Germany to ban sex with animals

Germany plans to ban the practice of people having sex with animals, sparking a threat of legal action from a group of "zoophiles," a newspaper reported on Monday.

The government plans to toughen animal protection laws - which currently only prohibit the practice if the animal is injured - with fines of 25,000 euros ($A31,250), reported the daily Taz.

The Bundestag's agriculture committee will discuss the amendment on Wednesday. It plans to send the measure to parliament by mid-December, said the report, citing committee chairman Hans-Michael Goldmann.

The group Veterinarians against Zoophilia says thousands of Germans exchange information online about sex with animals and that some farms rent out animals for sexual exploitation.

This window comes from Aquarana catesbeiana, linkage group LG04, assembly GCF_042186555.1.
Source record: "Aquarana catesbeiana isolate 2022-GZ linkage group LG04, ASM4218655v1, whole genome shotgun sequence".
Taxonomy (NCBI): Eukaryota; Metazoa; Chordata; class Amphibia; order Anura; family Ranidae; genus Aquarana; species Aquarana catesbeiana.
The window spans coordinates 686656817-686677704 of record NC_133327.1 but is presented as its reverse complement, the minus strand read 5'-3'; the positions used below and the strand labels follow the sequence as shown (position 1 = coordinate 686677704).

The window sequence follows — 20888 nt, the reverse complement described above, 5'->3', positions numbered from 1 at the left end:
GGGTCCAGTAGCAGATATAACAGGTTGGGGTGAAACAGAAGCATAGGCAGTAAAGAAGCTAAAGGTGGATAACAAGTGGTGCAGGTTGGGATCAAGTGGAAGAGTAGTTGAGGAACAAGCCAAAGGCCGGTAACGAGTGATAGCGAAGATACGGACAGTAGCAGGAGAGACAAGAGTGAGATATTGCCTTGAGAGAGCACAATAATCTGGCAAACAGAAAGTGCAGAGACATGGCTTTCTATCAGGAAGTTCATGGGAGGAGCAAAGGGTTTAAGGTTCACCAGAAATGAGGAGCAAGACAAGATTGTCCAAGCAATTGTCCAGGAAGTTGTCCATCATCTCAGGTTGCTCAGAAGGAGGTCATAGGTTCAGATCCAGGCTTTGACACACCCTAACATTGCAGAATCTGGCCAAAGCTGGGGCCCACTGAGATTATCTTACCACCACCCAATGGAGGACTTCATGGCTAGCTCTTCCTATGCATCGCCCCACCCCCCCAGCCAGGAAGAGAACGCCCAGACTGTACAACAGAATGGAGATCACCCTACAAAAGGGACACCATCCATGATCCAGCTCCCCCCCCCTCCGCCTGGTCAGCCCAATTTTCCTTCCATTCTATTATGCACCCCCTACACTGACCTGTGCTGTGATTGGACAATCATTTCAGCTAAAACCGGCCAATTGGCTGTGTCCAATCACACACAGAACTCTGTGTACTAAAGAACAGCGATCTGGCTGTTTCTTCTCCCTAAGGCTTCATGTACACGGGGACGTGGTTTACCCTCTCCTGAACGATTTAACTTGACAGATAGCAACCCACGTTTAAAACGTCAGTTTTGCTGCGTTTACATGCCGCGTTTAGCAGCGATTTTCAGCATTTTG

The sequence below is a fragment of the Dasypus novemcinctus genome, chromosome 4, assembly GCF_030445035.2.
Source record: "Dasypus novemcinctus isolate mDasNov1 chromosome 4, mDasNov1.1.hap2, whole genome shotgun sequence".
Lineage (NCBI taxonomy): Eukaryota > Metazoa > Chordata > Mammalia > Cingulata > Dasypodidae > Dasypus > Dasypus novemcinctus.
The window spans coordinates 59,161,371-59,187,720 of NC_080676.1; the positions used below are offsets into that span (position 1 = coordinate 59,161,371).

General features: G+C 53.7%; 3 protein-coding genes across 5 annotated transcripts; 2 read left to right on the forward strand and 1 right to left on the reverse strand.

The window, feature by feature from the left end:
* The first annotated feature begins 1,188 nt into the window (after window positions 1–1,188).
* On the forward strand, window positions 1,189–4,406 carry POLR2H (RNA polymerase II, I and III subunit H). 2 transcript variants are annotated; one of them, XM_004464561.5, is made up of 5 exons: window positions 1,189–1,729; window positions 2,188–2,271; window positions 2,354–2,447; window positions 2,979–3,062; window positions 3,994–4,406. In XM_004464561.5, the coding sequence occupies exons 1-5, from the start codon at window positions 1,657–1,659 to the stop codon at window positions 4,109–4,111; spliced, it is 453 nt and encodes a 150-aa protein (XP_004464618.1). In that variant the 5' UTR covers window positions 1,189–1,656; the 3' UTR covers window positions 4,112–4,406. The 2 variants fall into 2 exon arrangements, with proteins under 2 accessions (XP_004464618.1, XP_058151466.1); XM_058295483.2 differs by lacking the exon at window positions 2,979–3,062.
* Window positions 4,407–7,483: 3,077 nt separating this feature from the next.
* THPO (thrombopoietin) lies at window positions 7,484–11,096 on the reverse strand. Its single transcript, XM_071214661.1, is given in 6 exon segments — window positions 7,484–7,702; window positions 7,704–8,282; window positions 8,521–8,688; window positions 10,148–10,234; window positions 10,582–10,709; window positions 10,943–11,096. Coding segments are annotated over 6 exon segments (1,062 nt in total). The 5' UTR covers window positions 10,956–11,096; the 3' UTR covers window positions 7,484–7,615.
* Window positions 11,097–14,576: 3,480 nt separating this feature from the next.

The new law would also ban such animal brothels and the training of animals for sex with humans.

The group Zoophiles for Ethical Treatment of Animals plans to take legal action against the amendment, its chairman, Michael Kiok, was quoted as telling the newspaper.

"Perceptions of morality have no place in law, especially if they are so hypocritical," said Kiok, who told the paper he lives with Cessie, an eight-year-old female dog.

The ZETA website says zoophiles only have sex with animals if they are sure it is consensual and that they condemn hurting animals, a practice known as "zoosadism."